Monday, August 23, 2010

Stay or Go

We were set to race. It was a distance race with some wind expected so the boat was in cruising mode really. The heavy sail was bent on and the crew was aboard transferring equipment and supplies from tender to cat boat.  Some had traveled a good distance to be with us. Others had worked hard to make sure we had the food and gear we needed. There was every reason to sail and not a few reasons not to. The weather forecasts kept worsening.  Gusts of 25 went to 30 then 35 and even 40. Visibility kept plummeting in forecasts that included torrential rains and patchy fog illuminated by lightening. The wind was from a favorable direction but was bringing waves of increasing magnitude. We were on a calm bay with a perfect little breeze, thinking about going sailing and really wanting to.
This was a chance to even the score with Kathleen. Our boat would be faster in a good wind we were sure and we needed a win.  Yet every report was worse than the last. Thing is they are the reports of the weather liars and need to be taken with a bucket of salt. But the closer the forecast the more accurate it tends to be.  It was my decision and I stayed on the fence as long as I could. I really wanted to go and I am so glad I didn’t.  We did go sailing. Why not? The crew was aboard, the boat was ready and the wind was perfect. We got underway for the inlet.
We motored over to Kathleen to let them know we would not be racing. Tim was determined to go and wondered what would convince me. Maybe I’ve read one sea story to many. All the good ones involving big adventures start with a crew new to the boat, a falling glass, and a determination to push on. Frequently this determination is fueled by some deadline related to a distant job, a sense of optimism, and a healthy or unhealthy skepticism when it comes to weather forecasting. We would sail to the ocean’s edge and see them negotiate their way through the breakers; that was all. But you know I could always change my mind when the time came to head back to a known friendly mooring.  I had gotten off the fence but could still climb back on.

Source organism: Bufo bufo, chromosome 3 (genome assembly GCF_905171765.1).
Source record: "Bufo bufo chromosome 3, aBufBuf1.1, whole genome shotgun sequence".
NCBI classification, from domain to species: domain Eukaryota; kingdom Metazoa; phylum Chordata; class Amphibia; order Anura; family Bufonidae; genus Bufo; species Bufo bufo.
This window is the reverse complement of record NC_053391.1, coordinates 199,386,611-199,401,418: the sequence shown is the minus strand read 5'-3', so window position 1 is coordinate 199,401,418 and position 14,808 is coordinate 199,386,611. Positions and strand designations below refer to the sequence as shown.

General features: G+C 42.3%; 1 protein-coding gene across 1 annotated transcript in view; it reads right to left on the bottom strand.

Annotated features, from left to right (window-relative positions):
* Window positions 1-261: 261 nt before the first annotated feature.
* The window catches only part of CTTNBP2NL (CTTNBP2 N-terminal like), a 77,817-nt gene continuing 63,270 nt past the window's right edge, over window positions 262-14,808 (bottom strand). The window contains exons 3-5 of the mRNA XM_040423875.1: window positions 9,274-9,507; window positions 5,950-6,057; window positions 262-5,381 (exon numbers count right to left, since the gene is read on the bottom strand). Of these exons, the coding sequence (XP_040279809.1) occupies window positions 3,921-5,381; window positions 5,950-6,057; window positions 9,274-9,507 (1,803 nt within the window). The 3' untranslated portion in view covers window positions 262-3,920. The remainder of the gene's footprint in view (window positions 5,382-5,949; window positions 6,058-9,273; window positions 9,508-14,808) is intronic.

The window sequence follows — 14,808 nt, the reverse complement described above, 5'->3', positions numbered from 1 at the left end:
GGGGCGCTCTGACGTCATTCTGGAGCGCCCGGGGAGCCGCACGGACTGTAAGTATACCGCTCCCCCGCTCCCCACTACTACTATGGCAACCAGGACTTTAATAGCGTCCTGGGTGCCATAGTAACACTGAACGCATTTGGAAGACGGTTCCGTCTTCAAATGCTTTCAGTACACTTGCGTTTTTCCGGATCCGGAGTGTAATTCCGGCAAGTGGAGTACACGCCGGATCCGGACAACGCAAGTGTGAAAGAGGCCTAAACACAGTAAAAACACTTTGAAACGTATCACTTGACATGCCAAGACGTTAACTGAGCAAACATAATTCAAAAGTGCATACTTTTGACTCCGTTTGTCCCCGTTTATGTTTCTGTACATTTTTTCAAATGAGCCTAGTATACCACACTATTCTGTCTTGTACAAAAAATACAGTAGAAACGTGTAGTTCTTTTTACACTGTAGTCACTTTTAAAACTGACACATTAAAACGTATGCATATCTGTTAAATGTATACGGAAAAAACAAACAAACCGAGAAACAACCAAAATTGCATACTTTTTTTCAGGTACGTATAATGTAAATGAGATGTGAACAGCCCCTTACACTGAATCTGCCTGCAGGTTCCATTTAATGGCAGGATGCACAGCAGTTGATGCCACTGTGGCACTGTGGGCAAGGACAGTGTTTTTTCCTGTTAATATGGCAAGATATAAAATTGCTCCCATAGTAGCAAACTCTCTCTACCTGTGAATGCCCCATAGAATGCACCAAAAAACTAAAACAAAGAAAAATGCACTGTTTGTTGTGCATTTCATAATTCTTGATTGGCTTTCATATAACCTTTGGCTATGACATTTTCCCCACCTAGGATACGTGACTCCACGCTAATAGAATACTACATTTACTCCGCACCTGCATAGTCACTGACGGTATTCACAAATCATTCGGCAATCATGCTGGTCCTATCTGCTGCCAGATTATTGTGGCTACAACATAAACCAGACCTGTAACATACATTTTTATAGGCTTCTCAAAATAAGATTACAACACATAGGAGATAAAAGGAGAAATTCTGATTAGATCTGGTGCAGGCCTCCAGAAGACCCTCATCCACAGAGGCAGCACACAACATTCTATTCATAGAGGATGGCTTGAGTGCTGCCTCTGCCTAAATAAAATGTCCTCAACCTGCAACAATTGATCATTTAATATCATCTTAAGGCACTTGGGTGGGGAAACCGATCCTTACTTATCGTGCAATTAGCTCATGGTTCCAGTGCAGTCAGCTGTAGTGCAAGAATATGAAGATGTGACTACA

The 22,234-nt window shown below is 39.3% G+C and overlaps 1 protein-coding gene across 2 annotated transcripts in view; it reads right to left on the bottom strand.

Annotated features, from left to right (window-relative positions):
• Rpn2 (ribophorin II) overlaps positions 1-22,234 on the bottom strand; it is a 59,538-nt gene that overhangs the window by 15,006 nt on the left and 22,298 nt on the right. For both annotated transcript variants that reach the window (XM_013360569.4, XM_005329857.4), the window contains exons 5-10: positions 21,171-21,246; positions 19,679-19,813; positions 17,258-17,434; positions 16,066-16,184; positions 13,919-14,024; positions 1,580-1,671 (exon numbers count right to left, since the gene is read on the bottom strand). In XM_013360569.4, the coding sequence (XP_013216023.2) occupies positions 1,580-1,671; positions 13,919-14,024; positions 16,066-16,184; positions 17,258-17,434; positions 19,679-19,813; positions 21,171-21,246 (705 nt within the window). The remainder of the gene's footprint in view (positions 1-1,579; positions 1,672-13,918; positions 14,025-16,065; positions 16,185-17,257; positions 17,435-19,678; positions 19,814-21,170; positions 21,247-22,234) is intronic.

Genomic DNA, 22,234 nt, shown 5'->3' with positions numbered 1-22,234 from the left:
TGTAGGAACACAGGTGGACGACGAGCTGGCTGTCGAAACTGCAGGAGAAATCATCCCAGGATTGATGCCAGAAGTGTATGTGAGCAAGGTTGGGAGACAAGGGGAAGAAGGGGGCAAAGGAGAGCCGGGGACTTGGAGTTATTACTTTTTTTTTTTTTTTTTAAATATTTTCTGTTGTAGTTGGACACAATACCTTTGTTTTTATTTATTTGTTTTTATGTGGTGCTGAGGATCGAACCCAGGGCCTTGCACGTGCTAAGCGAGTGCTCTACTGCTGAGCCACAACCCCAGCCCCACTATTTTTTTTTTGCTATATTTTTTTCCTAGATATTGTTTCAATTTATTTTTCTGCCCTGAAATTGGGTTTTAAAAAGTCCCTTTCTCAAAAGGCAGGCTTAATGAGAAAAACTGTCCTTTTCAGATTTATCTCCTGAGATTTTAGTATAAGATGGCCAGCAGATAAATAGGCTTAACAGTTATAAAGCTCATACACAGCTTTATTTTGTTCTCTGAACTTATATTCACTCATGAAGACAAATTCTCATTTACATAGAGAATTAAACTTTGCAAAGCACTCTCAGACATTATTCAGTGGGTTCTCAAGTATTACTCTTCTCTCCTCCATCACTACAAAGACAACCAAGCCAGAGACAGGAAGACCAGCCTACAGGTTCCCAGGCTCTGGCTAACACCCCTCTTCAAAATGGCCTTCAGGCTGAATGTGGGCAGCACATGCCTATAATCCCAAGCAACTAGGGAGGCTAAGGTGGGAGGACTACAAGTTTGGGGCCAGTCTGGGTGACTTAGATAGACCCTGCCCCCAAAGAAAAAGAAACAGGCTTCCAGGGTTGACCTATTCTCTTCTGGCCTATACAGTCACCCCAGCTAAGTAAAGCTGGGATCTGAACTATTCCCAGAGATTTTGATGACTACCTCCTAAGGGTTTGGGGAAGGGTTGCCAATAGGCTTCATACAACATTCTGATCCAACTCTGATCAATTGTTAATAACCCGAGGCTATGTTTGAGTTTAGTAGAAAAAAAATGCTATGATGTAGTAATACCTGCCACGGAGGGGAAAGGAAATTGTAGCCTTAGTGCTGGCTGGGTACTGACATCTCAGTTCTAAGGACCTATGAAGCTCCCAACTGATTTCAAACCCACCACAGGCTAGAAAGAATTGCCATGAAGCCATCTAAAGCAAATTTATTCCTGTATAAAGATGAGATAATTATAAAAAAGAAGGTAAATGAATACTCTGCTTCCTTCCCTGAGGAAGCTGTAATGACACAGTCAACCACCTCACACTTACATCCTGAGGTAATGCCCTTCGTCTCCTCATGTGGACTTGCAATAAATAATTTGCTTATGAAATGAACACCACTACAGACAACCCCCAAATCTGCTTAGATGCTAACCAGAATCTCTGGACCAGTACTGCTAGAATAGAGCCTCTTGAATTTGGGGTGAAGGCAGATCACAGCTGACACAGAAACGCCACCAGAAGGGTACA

The crew of Kathleen were tying in a pair of reefs before setting off from their mooring. We motored up wind, set the full sail then winched in a pair of reefs. It was good for the new crew to see how this went. It wasn’t too long before we shook one of them out. We had the people to hold her down and no need to conserve energy. We had fun negotiating the sand bars under sail. The local boys on the crew know their waters well and we all had a good time tacking through the shoals working the sail and the centerboard.  It was a while before Kathleen was ready to go so we circled back to meet her once the breakers were in sight.
A couple years back a new inlet opened into Pleasant Bay and changed the character of the place markedly. The current is swifter now and the sandy shoals move around. In general the bay is a healthier place with clean water, thick eel grass and abundant sea life.  Because of this the local seal colony has grown markedly and great white sharks have moved in to hunt. This aspect of the new clean bay, and the houses removed by the new inlet, has some of the locals a little put out but for us outsiders a seal colony of that size on a sand bar was something to see.  No sharks to report his trip though.
Kathleen was working her way through the shoals as we ran down to meet her. Not racing, she had elected to tow her dinghy. We ran past her rounded up around the dinghy and sailed with her for a bit. We had no dinghy and one less reef so we passed her. Another small cat boat had sailed out to see her off and the three of us comprised a small parade. Once we neared the last spit of sand we came about to head back into the shelter of the bay. Just as she approached he breakers Kathleen’s crew broke out a large orange and black flag bearing the logo of Silent Maid.  I stuck with my decision and am writing this in a warm dry cabin as the rain beats down on the roof and gusts of wind cause the boat to sashay around her mooring. Schubert is on the stereo and life is good.  We will set out for Bristol in a day or so when things settle down a little but with the breeze still favoring I hope.


Photos by Pete Byar and John Brady

1 comment:

  1. So they did sneak in at night and pinch your burgee?

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